Trust20 recently shared some ideas for how professionals in the foodservice industry can increase their cultural competency when they pause to reflect on their own actions and behaviors. Today, we’re back with five ways foodservice workers can offer a more inclusive dining experience for customers walking through their doors.
#1 - Plan ahead for allergies, intolerances and preferences
Food allergies, intolerances, and preferences are on the rise. Not only has the rate of food allergies increased worldwide, but the array of foods people are allergic to has also expanded. Foodservice establishments can plan ahead by brainstorming with the kitchen staff and building a separate menu for people with allergies, as well as those who follow Vegan, Kosher, or Halal practices. This can ensure a business can offer rich flavors and exciting choices for their patrons – even if a commonly used ingredient requires substitution.
Note: If businesses choose to offer a set menu that does not allow for modifications, they should communicate that on their website, social media platforms, menu, and near the entrance to the establishment.
#2 - Actively listen to your customer and understand the specifics of a request
In customer interviews, Trust20 has repeatedly encountered diners with dietary restrictions who feel dismissed and unseen by foodservice workers. Customers report, on multiple occasions, having to repeat their request for a modification because the request was not acknowledged – even to the point of having to send a dish back more than three times in order to get the correct modification for a food allergy. Remember, you don’t necessarily need to know exactly WHY someone is making a request to modify their dish – only WHAT the specific modifications entail.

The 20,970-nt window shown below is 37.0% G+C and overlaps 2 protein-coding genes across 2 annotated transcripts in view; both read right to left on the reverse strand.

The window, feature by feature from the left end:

#3 - Repeat the modification back to the customer to ensure clarity
Whether you’re certain or not, repeating the modification request back to your customers in a calm and clear tone not only makes them feel more comfortable and heard, but it can help make sure you are able to accurately communicate their modifications to the kitchen. More communication is always best!
#4 - Provide reassurance to your customer
Once someone has placed an order that includes a modification, it is up to the server and kitchen to work together to make sure it is properly executed. Following best practices means stopping in the kitchen to confirm the back of house team saw the modification request and checking in to see if the food handlers have any questions. Let your customer know with confidence their meal will be prepared properly.
#5 - Ensure the final dish aligns with their expectations
Servers should always look closely at a dish with a modification request before bringing it to the table to ensure the kitchen staff followed through – especially when orders are input into a POS system. The final step, of course, is to ensure the dish looks correct to the customer. These steps are crucial to protecting diners, as well as the reputation of the business itself.
The foodservice industry takes great pride in its work – and it should. Meeting the needs of diners from diverse backgrounds or people with food intolerances, allergies, and preferences with confidence and compassion may sometimes feel uncomfortable because it takes practice. Operators can help their teams start by implementing these five steps into their training processes and encouraging their teams to save themselves time and energy by staying cool, calm, and collected throughout the process.